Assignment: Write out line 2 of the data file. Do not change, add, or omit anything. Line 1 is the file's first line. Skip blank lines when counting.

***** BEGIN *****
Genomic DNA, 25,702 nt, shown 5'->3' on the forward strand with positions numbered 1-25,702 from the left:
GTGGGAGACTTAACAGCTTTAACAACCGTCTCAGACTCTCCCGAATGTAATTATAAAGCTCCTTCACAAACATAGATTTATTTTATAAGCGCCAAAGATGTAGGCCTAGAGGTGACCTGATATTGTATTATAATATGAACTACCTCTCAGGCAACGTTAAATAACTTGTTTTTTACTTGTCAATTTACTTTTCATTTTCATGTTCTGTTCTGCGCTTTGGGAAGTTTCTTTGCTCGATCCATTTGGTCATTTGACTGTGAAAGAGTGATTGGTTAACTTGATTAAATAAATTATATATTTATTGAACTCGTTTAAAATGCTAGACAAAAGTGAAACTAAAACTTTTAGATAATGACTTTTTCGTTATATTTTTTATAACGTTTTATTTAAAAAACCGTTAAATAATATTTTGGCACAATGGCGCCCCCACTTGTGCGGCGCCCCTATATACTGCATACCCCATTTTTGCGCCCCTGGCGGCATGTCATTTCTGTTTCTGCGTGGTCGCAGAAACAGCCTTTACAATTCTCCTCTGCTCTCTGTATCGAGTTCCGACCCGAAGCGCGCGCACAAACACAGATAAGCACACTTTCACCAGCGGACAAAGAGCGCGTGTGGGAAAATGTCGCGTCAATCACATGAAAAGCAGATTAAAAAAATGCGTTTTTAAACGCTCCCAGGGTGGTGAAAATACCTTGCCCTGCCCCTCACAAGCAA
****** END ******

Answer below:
GTGGGAGACTTAACAGCTTTAACAACCGTCTCAGACTCTCCCGAATGTAATTATAAAGCTCCTTCACAAACATAGATTTATTTTATAAGCGCCAAAGATGTAGGCCTAGAGGTGACCTGATATTGTATTATAATATGAACTACCTCTCAGGCAACGTTAAATAACTTGTTTTTTACTTGTCAATTTACTTTTCATTTTCATGTTCTGTTCTGCGCTTTGGGAAGTTTCTTTGCTCGATCCATTTGGTCATTTGACTGTGAAAGAGTGATTGGTTAACTTGATTAAATAAATTATATATTTATTGAACTCGTTTAAAATGCTAGACAAAAGTGAAACTAAAACTTTTAGATAATGACTTTTTCGTTATATTTTTTATAACGTTTTATTTAAAAAACCGTTAAATAATATTTTGGCACAATGGCGCCCCCACTTGTGCGGCGCCCCTATATACTGCATACCCCATTTTTGCGCCCCTGGCGGCATGTCATTTCTGTTTCTGCGTGGTCGCAGAAACAGCCTTTACAATTCTCCTCTGCTCTCTGTATCGAGTTCCGACCCGAAGCGCGCGCACAAACACAGATAAGCACACTTTCACCAGCGGACAAAGAGCGCGTGTGGGAAAATGTCGCGTCAATCACATGAAAAGCAGATTAAAAAAATGCGTTTTTAAACGCTCCCAGGGTGGTGAAAATACCTTGCCCTGCCCCTCACAAGCAA